How Can Bangladesh Strengthen the Law in the Context of Climate Adaptation and Equity for Women? A Study of the Bangladesh Environment Conservation Act, 1995 and Environment Court Act, 2010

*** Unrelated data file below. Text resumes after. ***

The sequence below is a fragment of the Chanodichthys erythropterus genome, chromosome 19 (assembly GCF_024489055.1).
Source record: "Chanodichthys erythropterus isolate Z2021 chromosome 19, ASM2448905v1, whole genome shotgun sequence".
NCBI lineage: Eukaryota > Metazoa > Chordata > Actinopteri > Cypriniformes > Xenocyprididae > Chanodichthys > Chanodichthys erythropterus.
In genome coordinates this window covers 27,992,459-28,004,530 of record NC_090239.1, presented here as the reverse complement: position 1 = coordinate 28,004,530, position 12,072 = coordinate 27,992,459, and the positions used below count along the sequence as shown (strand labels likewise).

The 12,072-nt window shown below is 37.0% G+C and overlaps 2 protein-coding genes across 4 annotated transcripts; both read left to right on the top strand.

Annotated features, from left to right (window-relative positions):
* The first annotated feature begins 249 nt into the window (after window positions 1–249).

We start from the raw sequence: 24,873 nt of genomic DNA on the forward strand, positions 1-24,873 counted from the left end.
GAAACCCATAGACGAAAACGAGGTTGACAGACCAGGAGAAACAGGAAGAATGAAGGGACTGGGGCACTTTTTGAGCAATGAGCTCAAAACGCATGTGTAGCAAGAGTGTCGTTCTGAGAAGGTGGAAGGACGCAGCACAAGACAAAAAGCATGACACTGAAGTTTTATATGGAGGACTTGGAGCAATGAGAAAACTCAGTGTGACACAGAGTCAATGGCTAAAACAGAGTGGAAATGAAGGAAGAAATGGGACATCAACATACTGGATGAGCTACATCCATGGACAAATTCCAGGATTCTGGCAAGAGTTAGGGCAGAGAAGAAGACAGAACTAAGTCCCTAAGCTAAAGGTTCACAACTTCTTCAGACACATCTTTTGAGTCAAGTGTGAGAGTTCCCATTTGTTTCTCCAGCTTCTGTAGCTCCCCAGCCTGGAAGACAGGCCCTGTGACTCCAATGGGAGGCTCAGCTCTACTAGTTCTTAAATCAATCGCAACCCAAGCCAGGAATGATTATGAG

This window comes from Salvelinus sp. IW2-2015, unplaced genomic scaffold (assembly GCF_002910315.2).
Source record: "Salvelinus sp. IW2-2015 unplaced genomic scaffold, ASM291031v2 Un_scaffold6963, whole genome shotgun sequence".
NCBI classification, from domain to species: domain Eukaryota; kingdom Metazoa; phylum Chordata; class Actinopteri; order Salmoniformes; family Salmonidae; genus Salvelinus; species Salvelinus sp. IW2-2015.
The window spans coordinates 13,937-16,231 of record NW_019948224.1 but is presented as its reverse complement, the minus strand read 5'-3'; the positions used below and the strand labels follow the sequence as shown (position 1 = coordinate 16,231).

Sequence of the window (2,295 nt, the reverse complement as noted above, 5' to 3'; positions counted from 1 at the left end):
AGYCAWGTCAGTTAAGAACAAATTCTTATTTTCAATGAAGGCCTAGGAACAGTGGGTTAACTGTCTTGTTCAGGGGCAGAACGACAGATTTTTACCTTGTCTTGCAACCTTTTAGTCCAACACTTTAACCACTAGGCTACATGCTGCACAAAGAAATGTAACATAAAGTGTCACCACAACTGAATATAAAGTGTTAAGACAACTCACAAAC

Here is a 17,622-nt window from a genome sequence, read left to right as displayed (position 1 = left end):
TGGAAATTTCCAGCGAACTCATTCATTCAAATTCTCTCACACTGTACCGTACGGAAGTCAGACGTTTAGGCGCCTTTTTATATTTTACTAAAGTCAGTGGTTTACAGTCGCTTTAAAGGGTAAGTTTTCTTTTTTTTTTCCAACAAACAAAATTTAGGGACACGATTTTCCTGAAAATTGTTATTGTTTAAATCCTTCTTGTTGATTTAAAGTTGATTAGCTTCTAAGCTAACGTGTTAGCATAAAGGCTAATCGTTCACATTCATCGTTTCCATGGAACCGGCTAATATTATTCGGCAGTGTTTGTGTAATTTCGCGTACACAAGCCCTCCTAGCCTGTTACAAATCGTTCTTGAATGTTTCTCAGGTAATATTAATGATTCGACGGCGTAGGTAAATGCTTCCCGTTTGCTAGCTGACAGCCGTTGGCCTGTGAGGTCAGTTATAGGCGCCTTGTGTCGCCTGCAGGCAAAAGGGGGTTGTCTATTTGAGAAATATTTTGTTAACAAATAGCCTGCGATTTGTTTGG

To address the widespread impacts of climate change, nations are developing legal and policy adaptation mechanisms. Climate change impacts women more than men, particularly in developing nations, by exacerbating inequalities through a variety of social, economic, cultural and environmental barriers. Thus, gender-based approaches have been introduced to ensure climate justice for women. The Cancun Agreement, 2010 and the Lima Work Programme, 2014 on Gender stress the importance of the empowerment of women to ensure their meaningful participation in, and contribution to, climate decision-making and actions. In 2019, Bangladesh is the 9th most vulnerable nation in the world, in regard to the impacts of climate change. Women represent half the population of 163 million. The nation has recognized the importance of gender equity as one of its goals for Vision 2021.The Constitution of Bangladesh has safeguarded gender focused environmental rights without discrimination as fundamental rights However, these are rarely enforced and majority of women in Bangladesh do not enjoy equal gender rights. This study will draw upon international environment law to build the case for addressing this inequity. Among the 19 environmental laws, only the Bangladesh Environment Conservation Act, 1995 and the Environment Court Act, 2010, are applied and practiced routinely in the three environment courts, thus they are the legal instruments at the center of this research. However, due to some drawback provisions such as, “national interest” and “good faith”, these laws are not fully enforceable in the courts in the context of gender equity. This study will focus on these two environmental laws in responding to the overarching research question. As part of the investigation, this research will draw upon the legislation and its enforcement in nations such as, Kenya and Bhutan, which are recognized as best practice exemplars in gender equity and climate adaptation.